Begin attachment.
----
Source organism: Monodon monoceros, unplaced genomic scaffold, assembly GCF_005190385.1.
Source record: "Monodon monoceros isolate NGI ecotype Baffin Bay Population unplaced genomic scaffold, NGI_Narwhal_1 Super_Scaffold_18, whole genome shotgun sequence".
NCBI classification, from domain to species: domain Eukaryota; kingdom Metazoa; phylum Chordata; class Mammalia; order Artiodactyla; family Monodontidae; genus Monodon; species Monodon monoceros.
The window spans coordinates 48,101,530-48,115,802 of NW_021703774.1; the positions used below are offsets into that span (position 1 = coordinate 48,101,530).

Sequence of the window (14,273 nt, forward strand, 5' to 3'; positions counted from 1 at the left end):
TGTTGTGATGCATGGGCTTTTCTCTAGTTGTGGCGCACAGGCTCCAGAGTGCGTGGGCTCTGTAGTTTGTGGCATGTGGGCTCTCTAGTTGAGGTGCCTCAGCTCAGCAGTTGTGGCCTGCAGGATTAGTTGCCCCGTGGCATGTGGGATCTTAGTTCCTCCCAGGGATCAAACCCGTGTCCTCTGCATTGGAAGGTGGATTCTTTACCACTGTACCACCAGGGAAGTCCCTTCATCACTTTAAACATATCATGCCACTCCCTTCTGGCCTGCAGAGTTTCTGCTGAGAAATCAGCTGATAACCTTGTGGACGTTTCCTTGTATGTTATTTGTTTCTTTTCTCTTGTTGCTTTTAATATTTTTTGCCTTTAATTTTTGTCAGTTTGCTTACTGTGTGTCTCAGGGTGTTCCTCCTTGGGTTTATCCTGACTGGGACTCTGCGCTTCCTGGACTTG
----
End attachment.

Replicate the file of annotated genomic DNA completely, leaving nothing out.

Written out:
Source organism: Monodon monoceros, unplaced genomic scaffold, assembly GCF_005190385.1.
Source record: "Monodon monoceros isolate NGI ecotype Baffin Bay Population unplaced genomic scaffold, NGI_Narwhal_1 Super_Scaffold_18, whole genome shotgun sequence".
NCBI classification, from domain to species: domain Eukaryota; kingdom Metazoa; phylum Chordata; class Mammalia; order Artiodactyla; family Monodontidae; genus Monodon; species Monodon monoceros.
The window spans coordinates 48,101,530-48,115,802 of NW_021703774.1; the positions used below are offsets into that span (position 1 = coordinate 48,101,530).

Sequence of the window (14,273 nt, forward strand, 5' to 3'; positions counted from 1 at the left end):
TGTTGTGATGCATGGGCTTTTCTCTAGTTGTGGCGCACAGGCTCCAGAGTGCGTGGGCTCTGTAGTTTGTGGCATGTGGGCTCTCTAGTTGAGGTGCCTCAGCTCAGCAGTTGTGGCCTGCAGGATTAGTTGCCCCGTGGCATGTGGGATCTTAGTTCCTCCCAGGGATCAAACCCGTGTCCTCTGCATTGGAAGGTGGATTCTTTACCACTGTACCACCAGGGAAGTCCCTTCATCACTTTAAACATATCATGCCACTCCCTTCTGGCCTGCAGAGTTTCTGCTGAGAAATCAGCTGATAACCTTGTGGACGTTTCCTTGTATGTTATTTGTTTCTTTTCTCTTGTTGCTTTTAATATTTTTTGCCTTTAATTTTTGTCAGTTTGCTTACTGTGTGTCTCAGGGTGTTCCTCCTTGGGTTTATCCTGACTGGGACTCTGCGCTTCCTGGACTTG